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Freedman, M. et al. Admixture mapping identifies 8q24 as a prostate cancer risk locus in African-American men. Proc. Natl. Acad. Sci. USA 103, 14068-14073

Department of Medical Oncology, Dana-Farber Cancer Institute, Boston, MA 02115, USA.
Proceedings of the National Academy of Sciences (Impact Factor: 9.81). 09/2006; 103(38):14068-73. DOI: 10.1073/pnas.0605832103
Source: PubMed

ABSTRACT A whole-genome admixture scan in 1,597 African Americans identified a 3.8 Mb interval on chromosome 8q24 as significantly associated with susceptibility to prostate cancer [logarithm of odds (LOD) = 7.1]. The increased risk because of inheriting African ancestry is greater in men diagnosed before 72 years of age (P < 0.00032) and may contribute to the epidemiological observation that the higher risk for prostate cancer in African Americans is greatest in younger men (and attenuates with older age). The same region was recently identified through linkage analysis of prostate cancer, followed by fine-mapping. We strongly replicated this association (P < 4.2 x 10(-9)) but find that the previously described alleles do not explain more than a fraction of the admixture signal. Thus, admixture mapping indicates a major, still-unidentified risk gene for prostate cancer at 8q24, motivating intense work to find it.

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    • "Table 1 Successful admixture mapping studies in African Americans Disease phenotype Disease locus References BMI Xq25 Cheng et al. (2009) Hypertension 6p21.1 Cheng et al. (2010) Interleukin 6 soluble receptor levels 1 Reich et al. (2007) Lung cancer (non-smallcell lung cancer) 1q42.13 Schwartz et al. (2011) Multiple sclerosis 1 Reich et al. (2005) Nondiabetic end-stage renal disease (ESRD) 22 Kao et al. (2008) Prostate cancer (\age 72) 8q24 Freedman et al. (2006) "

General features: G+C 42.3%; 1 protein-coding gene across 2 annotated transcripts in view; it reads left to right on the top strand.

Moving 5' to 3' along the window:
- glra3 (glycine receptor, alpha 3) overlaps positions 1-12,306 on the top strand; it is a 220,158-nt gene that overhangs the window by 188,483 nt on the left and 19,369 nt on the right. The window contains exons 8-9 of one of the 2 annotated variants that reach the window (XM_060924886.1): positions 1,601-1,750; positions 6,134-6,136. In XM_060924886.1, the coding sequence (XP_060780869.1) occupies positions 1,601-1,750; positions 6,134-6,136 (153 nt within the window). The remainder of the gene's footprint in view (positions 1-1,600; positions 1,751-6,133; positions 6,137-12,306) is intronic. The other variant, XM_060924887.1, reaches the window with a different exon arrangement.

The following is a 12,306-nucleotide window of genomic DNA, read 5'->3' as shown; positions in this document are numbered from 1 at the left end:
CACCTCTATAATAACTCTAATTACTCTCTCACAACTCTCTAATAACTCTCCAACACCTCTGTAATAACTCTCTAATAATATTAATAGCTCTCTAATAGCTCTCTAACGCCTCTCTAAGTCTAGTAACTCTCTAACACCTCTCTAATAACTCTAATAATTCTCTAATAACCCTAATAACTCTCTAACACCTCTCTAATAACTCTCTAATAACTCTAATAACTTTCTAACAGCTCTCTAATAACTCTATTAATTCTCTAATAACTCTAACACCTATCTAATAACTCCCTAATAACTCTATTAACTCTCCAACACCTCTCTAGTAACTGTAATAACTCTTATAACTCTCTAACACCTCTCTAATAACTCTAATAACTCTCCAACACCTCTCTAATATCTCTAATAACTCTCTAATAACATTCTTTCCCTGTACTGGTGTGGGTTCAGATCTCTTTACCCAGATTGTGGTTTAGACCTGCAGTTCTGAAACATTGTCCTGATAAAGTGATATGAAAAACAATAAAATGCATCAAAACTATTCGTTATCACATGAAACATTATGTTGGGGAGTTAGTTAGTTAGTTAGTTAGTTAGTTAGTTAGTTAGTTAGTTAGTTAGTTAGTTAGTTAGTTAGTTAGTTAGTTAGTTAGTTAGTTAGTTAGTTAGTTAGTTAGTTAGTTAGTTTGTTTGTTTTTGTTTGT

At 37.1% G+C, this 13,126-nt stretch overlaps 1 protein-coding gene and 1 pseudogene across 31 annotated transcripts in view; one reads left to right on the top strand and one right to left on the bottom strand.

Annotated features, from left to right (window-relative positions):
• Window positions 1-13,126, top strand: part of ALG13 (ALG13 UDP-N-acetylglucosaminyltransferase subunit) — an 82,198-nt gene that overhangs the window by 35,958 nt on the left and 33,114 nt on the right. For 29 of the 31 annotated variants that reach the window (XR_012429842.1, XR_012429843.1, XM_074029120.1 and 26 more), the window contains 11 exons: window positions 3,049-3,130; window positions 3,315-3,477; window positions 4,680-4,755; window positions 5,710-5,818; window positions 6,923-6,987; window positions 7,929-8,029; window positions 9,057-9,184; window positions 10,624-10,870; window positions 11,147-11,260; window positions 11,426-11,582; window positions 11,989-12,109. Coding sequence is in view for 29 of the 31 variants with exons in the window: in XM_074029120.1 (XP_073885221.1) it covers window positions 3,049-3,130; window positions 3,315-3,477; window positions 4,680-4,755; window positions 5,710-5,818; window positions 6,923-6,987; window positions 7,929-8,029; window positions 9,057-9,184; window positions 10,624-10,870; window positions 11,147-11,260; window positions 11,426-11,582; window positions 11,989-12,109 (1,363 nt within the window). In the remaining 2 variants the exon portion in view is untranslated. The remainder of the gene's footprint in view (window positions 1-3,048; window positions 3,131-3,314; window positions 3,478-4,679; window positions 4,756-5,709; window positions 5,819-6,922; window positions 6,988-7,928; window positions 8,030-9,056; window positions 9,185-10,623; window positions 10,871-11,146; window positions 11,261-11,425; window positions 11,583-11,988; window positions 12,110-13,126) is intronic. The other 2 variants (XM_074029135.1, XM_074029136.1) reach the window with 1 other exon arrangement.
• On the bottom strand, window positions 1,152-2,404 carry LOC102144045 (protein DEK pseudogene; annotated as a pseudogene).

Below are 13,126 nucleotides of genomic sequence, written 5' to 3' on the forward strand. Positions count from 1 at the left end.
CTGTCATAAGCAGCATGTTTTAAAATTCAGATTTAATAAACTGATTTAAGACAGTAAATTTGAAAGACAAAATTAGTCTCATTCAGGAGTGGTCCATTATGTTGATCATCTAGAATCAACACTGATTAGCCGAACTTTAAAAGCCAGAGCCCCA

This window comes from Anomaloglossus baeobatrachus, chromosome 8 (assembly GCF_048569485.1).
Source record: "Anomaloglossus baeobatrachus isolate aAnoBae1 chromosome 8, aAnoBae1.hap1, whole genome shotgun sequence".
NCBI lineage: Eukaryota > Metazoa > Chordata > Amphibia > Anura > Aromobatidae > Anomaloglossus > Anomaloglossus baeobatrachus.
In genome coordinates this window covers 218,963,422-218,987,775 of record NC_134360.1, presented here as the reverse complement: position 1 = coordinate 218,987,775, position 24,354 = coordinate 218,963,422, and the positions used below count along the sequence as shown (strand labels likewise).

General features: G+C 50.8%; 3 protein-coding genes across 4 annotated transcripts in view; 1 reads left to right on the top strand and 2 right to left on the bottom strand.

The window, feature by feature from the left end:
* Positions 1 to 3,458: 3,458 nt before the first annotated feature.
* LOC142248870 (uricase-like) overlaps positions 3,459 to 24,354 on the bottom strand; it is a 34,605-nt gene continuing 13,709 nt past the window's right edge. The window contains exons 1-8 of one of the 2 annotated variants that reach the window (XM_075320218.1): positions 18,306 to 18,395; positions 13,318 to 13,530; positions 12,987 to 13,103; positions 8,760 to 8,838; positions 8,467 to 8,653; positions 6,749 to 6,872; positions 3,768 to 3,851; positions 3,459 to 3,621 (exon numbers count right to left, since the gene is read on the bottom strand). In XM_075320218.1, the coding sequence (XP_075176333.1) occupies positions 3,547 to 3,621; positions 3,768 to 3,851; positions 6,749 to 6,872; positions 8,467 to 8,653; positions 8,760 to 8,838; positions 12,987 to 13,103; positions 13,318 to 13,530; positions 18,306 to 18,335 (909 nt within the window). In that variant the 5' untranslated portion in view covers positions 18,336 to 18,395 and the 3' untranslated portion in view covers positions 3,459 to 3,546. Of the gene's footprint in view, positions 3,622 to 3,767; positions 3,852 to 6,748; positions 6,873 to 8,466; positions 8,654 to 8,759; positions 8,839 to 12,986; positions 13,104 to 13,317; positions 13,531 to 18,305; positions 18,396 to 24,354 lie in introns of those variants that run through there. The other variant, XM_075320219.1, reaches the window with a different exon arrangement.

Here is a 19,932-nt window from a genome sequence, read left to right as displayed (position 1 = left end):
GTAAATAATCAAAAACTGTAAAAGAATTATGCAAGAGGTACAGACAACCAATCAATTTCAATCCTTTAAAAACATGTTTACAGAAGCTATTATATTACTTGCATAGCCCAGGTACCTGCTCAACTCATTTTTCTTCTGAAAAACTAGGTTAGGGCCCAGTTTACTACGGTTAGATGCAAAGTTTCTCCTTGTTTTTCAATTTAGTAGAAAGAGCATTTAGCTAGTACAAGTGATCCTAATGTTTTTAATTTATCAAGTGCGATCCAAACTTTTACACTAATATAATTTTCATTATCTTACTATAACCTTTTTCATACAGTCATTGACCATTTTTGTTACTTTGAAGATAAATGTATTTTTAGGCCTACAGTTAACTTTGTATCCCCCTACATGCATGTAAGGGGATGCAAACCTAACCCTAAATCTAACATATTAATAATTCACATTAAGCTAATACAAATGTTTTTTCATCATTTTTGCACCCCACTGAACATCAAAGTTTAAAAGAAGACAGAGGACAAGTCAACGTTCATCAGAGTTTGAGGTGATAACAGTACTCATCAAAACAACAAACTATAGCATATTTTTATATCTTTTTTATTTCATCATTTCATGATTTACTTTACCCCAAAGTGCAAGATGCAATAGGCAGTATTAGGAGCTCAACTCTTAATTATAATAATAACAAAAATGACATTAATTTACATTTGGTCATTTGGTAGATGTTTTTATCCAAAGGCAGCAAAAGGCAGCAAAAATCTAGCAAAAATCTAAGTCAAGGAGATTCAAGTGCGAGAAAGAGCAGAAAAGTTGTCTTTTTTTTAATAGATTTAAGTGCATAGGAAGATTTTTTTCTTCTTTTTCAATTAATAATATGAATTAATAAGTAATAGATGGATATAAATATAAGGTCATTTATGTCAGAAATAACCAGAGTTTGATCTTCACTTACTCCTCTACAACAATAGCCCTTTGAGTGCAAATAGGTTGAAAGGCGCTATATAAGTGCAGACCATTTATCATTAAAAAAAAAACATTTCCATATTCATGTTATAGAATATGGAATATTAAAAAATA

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    • "With the development of SNP array technology, a genome wide association study (GWAS) emerged for identifying small and moderate risk SNPs. The first two GWAS studies identified a 3.8 Mb interval on chromosome 8q24 as significantly associated with susceptibility to PCa in 2006 [237] [238]. Today GWAS have been remarkably successful in identifying dozens of common genetic variants or loci associated with PCa [239] [240] [241]. "
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    • "GWAS have yielded a large number of PCa risk loci, currently more than 30, located at 2p15, 3p12, 6q25, 7p15, 7q21, 8q24, 10q11, 10q26, 11q13, 12q13, 17q12, 17q24, 19q13, and Xp11 [8] [9] [10] [11] [12] [13] [14] [15] [16] [17] [18] [19] [20] [21]. Studies have also shown association of several risk alleles with clinical and pathological parameters of PCa, such as Gleason score, serum prostate-specific antigen "
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